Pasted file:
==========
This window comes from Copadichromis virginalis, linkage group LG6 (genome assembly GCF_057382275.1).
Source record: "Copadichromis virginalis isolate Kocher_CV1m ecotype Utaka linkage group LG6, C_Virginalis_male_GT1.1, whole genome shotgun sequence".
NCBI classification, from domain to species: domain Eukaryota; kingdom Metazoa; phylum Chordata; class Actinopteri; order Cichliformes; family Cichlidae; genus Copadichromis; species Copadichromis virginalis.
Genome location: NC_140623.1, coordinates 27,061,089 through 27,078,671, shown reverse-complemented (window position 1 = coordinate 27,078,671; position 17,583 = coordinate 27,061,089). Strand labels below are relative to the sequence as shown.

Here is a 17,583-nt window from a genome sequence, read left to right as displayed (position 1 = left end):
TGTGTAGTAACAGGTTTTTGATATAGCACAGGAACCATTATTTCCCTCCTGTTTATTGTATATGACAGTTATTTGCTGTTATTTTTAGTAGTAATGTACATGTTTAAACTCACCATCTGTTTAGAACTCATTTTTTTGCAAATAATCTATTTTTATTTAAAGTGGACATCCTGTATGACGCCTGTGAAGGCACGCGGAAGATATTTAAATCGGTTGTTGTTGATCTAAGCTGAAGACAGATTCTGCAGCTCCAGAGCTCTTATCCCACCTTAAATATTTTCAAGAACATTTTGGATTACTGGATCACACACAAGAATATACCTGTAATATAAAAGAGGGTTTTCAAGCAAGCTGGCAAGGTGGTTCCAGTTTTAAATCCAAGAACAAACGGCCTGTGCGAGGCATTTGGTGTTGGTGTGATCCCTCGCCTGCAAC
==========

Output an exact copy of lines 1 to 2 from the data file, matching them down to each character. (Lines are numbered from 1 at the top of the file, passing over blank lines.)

This window comes from Copadichromis virginalis, linkage group LG6 (genome assembly GCF_057382275.1).
Source record: "Copadichromis virginalis isolate Kocher_CV1m ecotype Utaka linkage group LG6, C_Virginalis_male_GT1.1, whole genome shotgun sequence".